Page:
See these little beauties? Aren’t they the cutest little cakes? Mung bean cakes (Green Bean Cakes) are a traditional pastry throughout China, are also known as the mung bean paste, and I just love making them. Oh, yes, and eating them is also very enjoyable, too!
Today I have recipes for two scrumptious versions of mung bean cakes: Milk Mung Bean Cake with Skins and Skinless Mung Bean Cakes with Red Bean Filling. Read on to find out how to make these delicious Chinese pastries.
The Mung Bean Cake is said to be an ancient cake in China. To keep their body safe and healthy during the Dragon Boat Festival, the people drank rice wine, ate green bean cakes and salted duck eggs to avoid diseases caused by the arrival of the mid-summer heat.
Mung bean cakes are sweet. They detox your body, quench your thirst, retain fluid and keep your skin healthy and beautiful.
They are the perfect healthy snack that will also quench those sweet cravings.
They have a nice shape and are pale yellow in color; they are soft but do not stick to your teeth.
I have used moon cake molds to create the gorgeous shapes of these cakes.
Here are two kinds of mung bean cake recipes:
Milk Mung Bean Cake with Skins
- 250g Mung beans
- 100g rock sugar
- 35g butter
- 15g powdered milk
- a handful of salt
1. Add the mung beans to a pot and cover with water to just above the level of the beans.
Bring to the boil, cover, and then turn off the heat, leaving the beans to sit for 15-20 minutes.
Then put them back on the stove and bring to the boil again, turn off, cover and sit for a further 15-20 mins. Do this a third time, being careful the beans do not boil dry.
2. Add the rock sugar and salt and continue simmering until the rock sugar is dissolved. Pour the mixture into a blender and blend to a paste, then run it through a sieve.
3. Add the milk and butter to the mung bean paste and cook over the stove on a low flame, until the water has evaporated.
4. Use a spatula to scrape the paste from the pan into a bowl.
5. Cover with plastic wrap and place in the refrigerator for at least 2 hours.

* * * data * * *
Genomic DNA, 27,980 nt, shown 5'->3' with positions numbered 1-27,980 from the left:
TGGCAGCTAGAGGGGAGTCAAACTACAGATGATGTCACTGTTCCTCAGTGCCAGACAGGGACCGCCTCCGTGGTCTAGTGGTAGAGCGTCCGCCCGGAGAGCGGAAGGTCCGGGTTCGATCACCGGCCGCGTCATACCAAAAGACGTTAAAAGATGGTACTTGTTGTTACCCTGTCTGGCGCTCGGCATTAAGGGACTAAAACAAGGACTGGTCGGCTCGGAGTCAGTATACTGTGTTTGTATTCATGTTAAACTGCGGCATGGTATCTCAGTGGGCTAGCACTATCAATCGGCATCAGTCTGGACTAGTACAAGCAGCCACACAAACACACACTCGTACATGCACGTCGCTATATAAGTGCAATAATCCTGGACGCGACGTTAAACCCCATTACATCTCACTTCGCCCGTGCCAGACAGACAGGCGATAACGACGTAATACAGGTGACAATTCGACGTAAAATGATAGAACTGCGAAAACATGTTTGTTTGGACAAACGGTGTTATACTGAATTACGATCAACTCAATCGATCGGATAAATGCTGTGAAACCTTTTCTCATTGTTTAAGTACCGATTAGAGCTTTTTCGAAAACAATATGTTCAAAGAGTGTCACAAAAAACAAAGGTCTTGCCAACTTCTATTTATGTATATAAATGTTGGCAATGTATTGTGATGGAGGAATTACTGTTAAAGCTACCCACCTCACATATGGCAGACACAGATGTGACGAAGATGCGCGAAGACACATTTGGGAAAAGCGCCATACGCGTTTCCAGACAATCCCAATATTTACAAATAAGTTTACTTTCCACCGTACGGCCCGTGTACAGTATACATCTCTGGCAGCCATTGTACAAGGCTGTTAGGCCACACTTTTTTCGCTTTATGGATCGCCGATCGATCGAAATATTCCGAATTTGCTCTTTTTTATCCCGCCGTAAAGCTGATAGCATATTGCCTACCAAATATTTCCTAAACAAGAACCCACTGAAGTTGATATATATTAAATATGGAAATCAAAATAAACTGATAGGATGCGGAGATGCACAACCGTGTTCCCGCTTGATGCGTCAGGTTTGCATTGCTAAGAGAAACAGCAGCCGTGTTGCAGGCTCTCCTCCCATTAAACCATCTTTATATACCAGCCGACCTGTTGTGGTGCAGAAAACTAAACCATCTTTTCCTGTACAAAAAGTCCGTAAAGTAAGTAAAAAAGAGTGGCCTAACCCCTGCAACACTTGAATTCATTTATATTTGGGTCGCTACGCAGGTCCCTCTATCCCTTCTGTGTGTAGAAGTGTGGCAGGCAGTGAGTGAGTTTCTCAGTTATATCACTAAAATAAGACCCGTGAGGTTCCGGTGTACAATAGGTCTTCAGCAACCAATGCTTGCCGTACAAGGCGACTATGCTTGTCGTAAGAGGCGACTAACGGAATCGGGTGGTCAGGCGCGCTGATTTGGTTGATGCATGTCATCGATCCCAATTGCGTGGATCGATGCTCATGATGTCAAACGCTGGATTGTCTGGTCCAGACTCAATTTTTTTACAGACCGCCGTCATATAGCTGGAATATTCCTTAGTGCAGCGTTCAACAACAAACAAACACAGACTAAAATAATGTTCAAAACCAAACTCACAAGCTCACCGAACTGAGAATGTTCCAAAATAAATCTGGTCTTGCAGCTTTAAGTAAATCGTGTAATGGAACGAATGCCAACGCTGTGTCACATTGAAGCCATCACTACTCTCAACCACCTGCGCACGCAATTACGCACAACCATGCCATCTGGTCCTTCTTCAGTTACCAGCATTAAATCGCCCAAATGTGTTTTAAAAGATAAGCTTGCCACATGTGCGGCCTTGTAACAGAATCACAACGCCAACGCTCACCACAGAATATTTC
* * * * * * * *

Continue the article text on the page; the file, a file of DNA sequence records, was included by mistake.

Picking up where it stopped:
6. Brush the molds you want to use with a little oil and then divide the mung bean paste into small portions, and press into the molds, scraping off excess paste.
7. Turn the molds upside down and carefully remove the mung bean portions.
- You can cook any kind of beans this way – bring to the boil, turn off, cover and sit for 15-20 minutes. Repeat 2-3 times until they are soft. Remember not to let them boil dry.
- When you stir fry bean paste you will need to constantly stir to prevent the paste from sticking to the pan. Using a good pan with even heat also goes a long way in preventing sticking.
- The mixture is ready when you can scoop or slide out the whole lot in one go using a knife or spatula.
- When you place the plastic wrap over the mung bean paste, press it onto the surface tightly to prevent a crust forming on the surface.
- If you are using wooden molds, you will need to brush the oil into them the day before. Then, oil again before placing the bean paste into the molds.
Skinless Mung Bean Cakes with Red Bean Filling
This second version of these cakes uses peeled mung beans and has red bean paste as the filling.
- 250g peeled mung beans
- 80g sugar
- 35g malt sugar
- 40g butter
Red Bean Paste:
- 200g red beans
- 65g sugar
- 30g malt sugar
- 30g butter
- Soak the peeled mung beans in water for about 4 hours, adding more water as it is soaked up (or you can place in the refrigerator overnight).
- Place them into a pressure cooker, add enough water so that it comes just above the beans (soaked and peeled mung beans are not too absorbent), and cook for about 15 minutes.
- Put them into the blender to make them into a paste.
- Place the butter in a heated non-stick pan and wait until it has melted.
- Pour in the cooked mung beans and cook on medium heat, stirring constantly with a spatula.
- Add both sugars and continue to stir.
- Cook until the mixture resembles smooth mashed potatoes, turn off the heat and allow to cool so you are able to handle the mixture.
The next step is to make the red bean paste. Of course, if you only want a plain mung bean cake, then you can skip these steps.
Red Bean Paste Method:
- First, wash the red beans and soak in water overnight (red beans need longer to soak than peeled green beans). If it is summer and the temperature is high, it is best to soak the beans in the refrigerator.